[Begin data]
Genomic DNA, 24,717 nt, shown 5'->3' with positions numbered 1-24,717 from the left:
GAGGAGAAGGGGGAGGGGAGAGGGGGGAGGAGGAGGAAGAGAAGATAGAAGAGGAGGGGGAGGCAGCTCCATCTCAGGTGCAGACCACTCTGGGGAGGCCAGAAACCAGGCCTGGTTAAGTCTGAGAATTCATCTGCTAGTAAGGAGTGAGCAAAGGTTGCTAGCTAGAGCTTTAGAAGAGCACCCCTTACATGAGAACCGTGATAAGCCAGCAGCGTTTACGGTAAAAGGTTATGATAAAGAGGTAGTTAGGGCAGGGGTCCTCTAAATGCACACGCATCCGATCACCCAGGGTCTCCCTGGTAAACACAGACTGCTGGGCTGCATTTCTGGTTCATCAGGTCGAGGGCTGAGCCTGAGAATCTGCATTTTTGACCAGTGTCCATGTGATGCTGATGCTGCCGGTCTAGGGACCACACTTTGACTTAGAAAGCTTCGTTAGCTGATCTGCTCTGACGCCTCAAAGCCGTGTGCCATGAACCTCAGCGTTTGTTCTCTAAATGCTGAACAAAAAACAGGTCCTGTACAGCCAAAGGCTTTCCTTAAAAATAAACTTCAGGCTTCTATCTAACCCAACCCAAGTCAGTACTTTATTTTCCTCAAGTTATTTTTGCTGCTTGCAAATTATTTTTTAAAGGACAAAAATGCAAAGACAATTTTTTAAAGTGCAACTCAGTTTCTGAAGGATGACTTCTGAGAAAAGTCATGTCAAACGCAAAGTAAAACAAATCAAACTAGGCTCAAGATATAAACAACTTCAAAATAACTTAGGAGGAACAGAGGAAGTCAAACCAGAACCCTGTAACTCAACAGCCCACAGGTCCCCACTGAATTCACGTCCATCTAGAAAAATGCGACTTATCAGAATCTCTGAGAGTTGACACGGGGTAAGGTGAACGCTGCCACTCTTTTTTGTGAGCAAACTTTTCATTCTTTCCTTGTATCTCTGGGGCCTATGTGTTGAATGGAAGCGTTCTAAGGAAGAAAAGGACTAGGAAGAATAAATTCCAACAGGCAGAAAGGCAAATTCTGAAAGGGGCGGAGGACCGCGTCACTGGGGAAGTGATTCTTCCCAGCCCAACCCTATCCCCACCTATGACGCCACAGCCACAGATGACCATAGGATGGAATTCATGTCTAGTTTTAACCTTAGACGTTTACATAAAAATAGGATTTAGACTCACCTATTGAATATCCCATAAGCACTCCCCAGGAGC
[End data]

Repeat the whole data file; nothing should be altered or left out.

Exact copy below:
Genomic DNA, 24,717 nt, shown 5'->3' with positions numbered 1-24,717 from the left:
GAGGAGAAGGGGGAGGGGAGAGGGGGGAGGAGGAGGAAGAGAAGATAGAAGAGGAGGGGGAGGCAGCTCCATCTCAGGTGCAGACCACTCTGGGGAGGCCAGAAACCAGGCCTGGTTAAGTCTGAGAATTCATCTGCTAGTAAGGAGTGAGCAAAGGTTGCTAGCTAGAGCTTTAGAAGAGCACCCCTTACATGAGAACCGTGATAAGCCAGCAGCGTTTACGGTAAAAGGTTATGATAAAGAGGTAGTTAGGGCAGGGGTCCTCTAAATGCACACGCATCCGATCACCCAGGGTCTCCCTGGTAAACACAGACTGCTGGGCTGCATTTCTGGTTCATCAGGTCGAGGGCTGAGCCTGAGAATCTGCATTTTTGACCAGTGTCCATGTGATGCTGATGCTGCCGGTCTAGGGACCACACTTTGACTTAGAAAGCTTCGTTAGCTGATCTGCTCTGACGCCTCAAAGCCGTGTGCCATGAACCTCAGCGTTTGTTCTCTAAATGCTGAACAAAAAACAGGTCCTGTACAGCCAAAGGCTTTCCTTAAAAATAAACTTCAGGCTTCTATCTAACCCAACCCAAGTCAGTACTTTATTTTCCTCAAGTTATTTTTGCTGCTTGCAAATTATTTTTTAAAGGACAAAAATGCAAAGACAATTTTTTAAAGTGCAACTCAGTTTCTGAAGGATGACTTCTGAGAAAAGTCATGTCAAACGCAAAGTAAAACAAATCAAACTAGGCTCAAGATATAAACAACTTCAAAATAACTTAGGAGGAACAGAGGAAGTCAAACCAGAACCCTGTAACTCAACAGCCCACAGGTCCCCACTGAATTCACGTCCATCTAGAAAAATGCGACTTATCAGAATCTCTGAGAGTTGACACGGGGTAAGGTGAACGCTGCCACTCTTTTTTGTGAGCAAACTTTTCATTCTTTCCTTGTATCTCTGGGGCCTATGTGTTGAATGGAAGCGTTCTAAGGAAGAAAAGGACTAGGAAGAATAAATTCCAACAGGCAGAAAGGCAAATTCTGAAAGGGGCGGAGGACCGCGTCACTGGGGAAGTGATTCTTCCCAGCCCAACCCTATCCCCACCTATGACGCCACAGCCACAGATGACCATAGGATGGAATTCATGTCTAGTTTTAACCTTAGACGTTTACATAAAAATAGGATTTAGACTCACCTATTGAATATCCCATAAGCACTCCCCAGGAGC